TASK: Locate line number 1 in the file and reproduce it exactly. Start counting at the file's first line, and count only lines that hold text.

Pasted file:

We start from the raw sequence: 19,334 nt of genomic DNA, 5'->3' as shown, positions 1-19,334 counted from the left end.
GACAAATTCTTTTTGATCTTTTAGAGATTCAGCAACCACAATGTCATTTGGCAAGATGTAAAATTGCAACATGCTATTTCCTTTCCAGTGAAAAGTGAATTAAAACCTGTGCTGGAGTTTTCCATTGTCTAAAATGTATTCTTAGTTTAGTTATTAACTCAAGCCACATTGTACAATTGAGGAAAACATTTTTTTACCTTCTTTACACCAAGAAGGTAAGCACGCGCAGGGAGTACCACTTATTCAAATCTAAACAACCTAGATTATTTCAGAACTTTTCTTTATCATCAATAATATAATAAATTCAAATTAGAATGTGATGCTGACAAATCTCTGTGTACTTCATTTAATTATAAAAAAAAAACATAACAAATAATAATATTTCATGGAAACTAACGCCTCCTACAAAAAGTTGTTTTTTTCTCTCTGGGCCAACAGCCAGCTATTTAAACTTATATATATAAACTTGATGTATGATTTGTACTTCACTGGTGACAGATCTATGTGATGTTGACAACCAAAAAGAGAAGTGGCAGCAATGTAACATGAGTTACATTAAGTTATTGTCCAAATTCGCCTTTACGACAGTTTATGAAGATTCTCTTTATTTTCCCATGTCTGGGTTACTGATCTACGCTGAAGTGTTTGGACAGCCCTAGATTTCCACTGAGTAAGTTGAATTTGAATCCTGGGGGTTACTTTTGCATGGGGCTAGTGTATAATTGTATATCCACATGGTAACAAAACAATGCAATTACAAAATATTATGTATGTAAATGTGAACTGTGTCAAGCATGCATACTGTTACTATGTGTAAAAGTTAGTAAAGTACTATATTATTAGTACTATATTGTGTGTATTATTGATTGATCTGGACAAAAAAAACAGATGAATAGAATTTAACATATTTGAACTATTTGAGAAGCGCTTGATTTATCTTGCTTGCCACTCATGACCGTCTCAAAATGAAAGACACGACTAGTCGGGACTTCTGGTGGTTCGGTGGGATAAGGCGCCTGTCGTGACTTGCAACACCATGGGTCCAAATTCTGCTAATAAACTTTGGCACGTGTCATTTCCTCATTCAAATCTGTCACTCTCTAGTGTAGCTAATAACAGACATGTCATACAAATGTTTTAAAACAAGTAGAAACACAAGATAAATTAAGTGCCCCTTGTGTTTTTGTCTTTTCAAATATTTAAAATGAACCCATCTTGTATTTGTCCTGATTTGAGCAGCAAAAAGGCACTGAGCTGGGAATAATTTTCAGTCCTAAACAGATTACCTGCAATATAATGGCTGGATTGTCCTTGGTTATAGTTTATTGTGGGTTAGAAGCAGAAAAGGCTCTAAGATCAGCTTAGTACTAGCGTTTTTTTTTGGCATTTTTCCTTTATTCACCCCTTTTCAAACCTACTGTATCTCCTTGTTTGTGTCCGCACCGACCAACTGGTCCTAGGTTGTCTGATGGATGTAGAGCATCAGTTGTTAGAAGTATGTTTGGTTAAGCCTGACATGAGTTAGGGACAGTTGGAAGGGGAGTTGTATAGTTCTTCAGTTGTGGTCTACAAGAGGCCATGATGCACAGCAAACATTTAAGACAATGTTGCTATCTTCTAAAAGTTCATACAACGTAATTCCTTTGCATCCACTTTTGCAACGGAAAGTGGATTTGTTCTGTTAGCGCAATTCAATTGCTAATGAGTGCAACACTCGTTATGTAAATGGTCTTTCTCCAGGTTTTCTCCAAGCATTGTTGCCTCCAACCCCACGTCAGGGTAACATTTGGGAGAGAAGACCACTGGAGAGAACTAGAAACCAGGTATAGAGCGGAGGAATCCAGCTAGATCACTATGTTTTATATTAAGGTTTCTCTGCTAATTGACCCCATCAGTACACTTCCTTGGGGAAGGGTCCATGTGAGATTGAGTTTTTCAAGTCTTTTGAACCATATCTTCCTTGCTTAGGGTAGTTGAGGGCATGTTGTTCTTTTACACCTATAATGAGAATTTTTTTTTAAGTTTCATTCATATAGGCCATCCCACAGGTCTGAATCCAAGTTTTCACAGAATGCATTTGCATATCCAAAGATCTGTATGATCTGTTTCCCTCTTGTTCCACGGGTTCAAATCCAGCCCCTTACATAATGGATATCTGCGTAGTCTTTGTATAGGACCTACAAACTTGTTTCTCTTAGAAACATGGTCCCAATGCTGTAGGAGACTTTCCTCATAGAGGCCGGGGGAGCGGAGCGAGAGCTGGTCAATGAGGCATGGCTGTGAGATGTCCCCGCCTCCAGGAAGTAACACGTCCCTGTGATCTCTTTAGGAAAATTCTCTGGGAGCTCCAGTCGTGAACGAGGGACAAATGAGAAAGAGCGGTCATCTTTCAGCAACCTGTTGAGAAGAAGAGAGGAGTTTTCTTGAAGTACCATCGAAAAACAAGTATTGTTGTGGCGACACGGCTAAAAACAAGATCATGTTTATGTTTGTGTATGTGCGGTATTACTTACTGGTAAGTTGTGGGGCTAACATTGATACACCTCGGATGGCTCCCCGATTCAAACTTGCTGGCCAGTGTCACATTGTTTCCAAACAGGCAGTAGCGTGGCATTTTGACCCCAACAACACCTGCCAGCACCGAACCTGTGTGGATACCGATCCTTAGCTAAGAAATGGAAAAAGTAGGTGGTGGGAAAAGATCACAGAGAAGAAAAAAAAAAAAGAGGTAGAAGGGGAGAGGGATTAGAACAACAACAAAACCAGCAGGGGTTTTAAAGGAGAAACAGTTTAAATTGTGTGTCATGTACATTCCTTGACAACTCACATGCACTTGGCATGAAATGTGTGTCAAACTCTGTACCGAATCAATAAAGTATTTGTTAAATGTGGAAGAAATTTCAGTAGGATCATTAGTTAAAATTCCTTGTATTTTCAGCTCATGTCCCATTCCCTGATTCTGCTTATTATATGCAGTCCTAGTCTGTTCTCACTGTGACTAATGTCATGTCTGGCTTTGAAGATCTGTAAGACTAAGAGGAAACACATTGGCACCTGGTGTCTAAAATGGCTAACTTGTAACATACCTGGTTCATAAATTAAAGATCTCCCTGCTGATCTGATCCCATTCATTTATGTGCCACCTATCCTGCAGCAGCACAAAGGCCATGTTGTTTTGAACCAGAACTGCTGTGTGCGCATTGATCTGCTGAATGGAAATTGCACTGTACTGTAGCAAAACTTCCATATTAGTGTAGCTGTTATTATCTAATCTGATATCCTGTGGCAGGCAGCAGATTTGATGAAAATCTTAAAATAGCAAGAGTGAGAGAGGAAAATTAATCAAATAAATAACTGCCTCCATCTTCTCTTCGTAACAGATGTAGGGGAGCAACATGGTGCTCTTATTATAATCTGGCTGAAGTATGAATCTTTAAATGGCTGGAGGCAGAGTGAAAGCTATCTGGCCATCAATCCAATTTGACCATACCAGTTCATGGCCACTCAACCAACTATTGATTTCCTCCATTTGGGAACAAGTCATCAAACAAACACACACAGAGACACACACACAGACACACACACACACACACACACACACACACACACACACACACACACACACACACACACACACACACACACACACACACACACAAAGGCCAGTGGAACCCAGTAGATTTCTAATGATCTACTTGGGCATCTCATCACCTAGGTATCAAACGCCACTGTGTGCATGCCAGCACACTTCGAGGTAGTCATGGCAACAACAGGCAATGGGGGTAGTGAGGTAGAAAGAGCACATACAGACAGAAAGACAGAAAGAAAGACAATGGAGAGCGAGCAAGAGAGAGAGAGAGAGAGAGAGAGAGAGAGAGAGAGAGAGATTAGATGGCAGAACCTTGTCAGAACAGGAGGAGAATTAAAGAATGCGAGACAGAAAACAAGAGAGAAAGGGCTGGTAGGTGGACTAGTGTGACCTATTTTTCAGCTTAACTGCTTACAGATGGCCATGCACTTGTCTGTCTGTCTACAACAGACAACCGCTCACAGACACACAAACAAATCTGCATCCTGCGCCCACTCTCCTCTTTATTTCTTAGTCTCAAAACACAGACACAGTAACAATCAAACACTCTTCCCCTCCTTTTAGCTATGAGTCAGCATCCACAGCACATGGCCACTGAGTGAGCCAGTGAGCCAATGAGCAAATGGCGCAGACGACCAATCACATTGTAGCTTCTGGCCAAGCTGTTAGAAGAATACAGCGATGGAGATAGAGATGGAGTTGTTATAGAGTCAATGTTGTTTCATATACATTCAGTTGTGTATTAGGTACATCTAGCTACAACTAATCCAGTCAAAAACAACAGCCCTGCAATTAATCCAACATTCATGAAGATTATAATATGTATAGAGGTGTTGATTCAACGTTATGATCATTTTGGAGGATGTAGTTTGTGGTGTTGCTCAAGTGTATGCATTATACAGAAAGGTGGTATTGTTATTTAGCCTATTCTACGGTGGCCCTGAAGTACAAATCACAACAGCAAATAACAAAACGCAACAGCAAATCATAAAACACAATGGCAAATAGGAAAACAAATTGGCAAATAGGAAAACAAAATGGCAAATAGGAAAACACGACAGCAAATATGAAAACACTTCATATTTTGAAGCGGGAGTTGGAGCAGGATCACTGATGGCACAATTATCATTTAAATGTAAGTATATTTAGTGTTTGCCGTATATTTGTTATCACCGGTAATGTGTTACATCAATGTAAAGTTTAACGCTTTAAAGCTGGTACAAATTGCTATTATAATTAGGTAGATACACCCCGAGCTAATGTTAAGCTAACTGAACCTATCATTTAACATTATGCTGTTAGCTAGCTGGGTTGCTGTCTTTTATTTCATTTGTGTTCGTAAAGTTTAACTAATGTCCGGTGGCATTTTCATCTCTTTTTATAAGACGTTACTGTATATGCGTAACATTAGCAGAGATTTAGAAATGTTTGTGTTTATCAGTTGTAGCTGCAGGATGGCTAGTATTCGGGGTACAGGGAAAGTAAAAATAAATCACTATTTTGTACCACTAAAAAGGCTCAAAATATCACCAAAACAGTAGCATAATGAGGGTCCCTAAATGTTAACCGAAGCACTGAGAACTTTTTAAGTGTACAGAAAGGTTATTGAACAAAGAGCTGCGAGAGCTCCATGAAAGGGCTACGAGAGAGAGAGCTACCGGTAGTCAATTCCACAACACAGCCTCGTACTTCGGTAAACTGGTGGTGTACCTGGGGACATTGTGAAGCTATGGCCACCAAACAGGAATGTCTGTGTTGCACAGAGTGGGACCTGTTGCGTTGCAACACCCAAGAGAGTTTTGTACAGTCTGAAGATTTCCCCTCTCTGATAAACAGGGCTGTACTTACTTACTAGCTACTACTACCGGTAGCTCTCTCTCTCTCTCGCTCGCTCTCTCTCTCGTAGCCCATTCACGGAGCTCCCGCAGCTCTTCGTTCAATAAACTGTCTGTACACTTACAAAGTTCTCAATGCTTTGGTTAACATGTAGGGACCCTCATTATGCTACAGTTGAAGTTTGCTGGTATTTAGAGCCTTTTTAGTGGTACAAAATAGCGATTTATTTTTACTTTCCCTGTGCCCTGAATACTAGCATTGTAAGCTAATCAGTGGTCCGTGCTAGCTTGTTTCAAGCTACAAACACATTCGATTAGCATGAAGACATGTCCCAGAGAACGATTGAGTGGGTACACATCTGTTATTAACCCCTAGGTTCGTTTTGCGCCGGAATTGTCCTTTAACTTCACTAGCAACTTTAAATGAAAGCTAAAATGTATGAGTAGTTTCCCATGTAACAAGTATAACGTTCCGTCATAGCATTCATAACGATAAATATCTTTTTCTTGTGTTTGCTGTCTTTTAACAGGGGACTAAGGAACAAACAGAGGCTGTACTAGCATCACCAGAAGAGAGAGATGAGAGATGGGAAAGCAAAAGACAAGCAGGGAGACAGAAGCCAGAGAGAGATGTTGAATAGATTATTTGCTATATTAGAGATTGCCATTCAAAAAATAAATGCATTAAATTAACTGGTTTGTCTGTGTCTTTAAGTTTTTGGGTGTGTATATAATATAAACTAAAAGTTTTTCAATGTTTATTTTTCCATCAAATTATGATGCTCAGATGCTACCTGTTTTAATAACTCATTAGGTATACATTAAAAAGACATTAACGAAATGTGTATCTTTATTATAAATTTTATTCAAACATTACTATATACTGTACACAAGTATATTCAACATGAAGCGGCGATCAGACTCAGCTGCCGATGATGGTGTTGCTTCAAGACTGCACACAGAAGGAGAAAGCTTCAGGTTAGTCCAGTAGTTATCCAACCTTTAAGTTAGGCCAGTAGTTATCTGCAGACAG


We start from the raw sequence: 19,334 nt of genomic DNA, 5'->3' as shown, positions 1-19,334 counted from the left end.